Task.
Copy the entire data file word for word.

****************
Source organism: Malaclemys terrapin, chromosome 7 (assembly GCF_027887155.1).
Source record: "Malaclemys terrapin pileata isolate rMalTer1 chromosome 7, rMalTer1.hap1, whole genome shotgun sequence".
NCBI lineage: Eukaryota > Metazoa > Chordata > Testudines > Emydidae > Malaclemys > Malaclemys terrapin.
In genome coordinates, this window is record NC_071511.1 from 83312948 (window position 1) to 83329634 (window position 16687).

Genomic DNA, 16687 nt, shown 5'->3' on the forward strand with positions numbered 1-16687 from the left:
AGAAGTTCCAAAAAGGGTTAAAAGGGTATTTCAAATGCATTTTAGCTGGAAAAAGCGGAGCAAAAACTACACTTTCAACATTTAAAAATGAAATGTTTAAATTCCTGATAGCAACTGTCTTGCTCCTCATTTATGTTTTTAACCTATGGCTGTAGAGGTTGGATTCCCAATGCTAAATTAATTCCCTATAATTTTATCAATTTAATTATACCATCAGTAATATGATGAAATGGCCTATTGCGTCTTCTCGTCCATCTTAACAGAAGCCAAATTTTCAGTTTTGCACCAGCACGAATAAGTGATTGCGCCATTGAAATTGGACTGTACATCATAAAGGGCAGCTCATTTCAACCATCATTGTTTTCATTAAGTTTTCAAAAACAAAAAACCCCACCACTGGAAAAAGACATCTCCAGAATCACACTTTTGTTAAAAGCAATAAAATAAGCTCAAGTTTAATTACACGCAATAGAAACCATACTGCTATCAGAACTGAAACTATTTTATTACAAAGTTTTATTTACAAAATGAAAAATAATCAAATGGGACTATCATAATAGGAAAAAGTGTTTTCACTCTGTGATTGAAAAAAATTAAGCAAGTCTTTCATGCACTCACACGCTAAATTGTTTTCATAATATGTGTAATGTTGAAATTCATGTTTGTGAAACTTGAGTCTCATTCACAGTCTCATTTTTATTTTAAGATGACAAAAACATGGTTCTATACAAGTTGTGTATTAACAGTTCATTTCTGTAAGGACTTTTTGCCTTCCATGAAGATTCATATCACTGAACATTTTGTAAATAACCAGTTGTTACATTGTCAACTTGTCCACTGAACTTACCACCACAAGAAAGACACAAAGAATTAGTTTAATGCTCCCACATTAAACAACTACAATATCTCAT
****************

Source organism: Malaclemys terrapin, chromosome 7 (assembly GCF_027887155.1).
Source record: "Malaclemys terrapin pileata isolate rMalTer1 chromosome 7, rMalTer1.hap1, whole genome shotgun sequence".
NCBI lineage: Eukaryota > Metazoa > Chordata > Testudines > Emydidae > Malaclemys > Malaclemys terrapin.
In genome coordinates, this window is record NC_071511.1 from 83312948 (window position 1) to 83329634 (window position 16687).

Genomic DNA, 16687 nt, shown 5'->3' on the forward strand with positions numbered 1-16687 from the left:
AGAAGTTCCAAAAAGGGTTAAAAGGGTATTTCAAATGCATTTTAGCTGGAAAAAGCGGAGCAAAAACTACACTTTCAACATTTAAAAATGAAATGTTTAAATTCCTGATAGCAACTGTCTTGCTCCTCATTTATGTTTTTAACCTATGGCTGTAGAGGTTGGATTCCCAATGCTAAATTAATTCCCTATAATTTTATCAATTTAATTATACCATCAGTAATATGATGAAATGGCCTATTGCGTCTTCTCGTCCATCTTAACAGAAGCCAAATTTTCAGTTTTGCACCAGCACGAATAAGTGATTGCGCCATTGAAATTGGACTGTACATCATAAAGGGCAGCTCATTTCAACCATCATTGTTTTCATTAAGTTTTCAAAAACAAAAAACCCCACCACTGGAAAAAGACATCTCCAGAATCACACTTTTGTTAAAAGCAATAAAATAAGCTCAAGTTTAATTACACGCAATAGAAACCATACTGCTATCAGAACTGAAACTATTTTATTACAAAGTTTTATTTACAAAATGAAAAATAATCAAATGGGACTATCATAATAGGAAAAAGTGTTTTCACTCTGTGATTGAAAAAAATTAAGCAAGTCTTTCATGCACTCACACGCTAAATTGTTTTCATAATATGTGTAATGTTGAAATTCATGTTTGTGAAACTTGAGTCTCATTCACAGTCTCATTTTTATTTTAAGATGACAAAAACATGGTTCTATACAAGTTGTGTATTAACAGTTCATTTCTGTAAGGACTTTTTGCCTTCCATGAAGATTCATATCACTGAACATTTTGTAAATAACCAGTTGTTACATTGTCAACTTGTCCACTGAACTTACCACCACAAGAAAGACACAAAGAATTAGTTTAATGCTCCCACATTAAACAACTACAATATCTCAT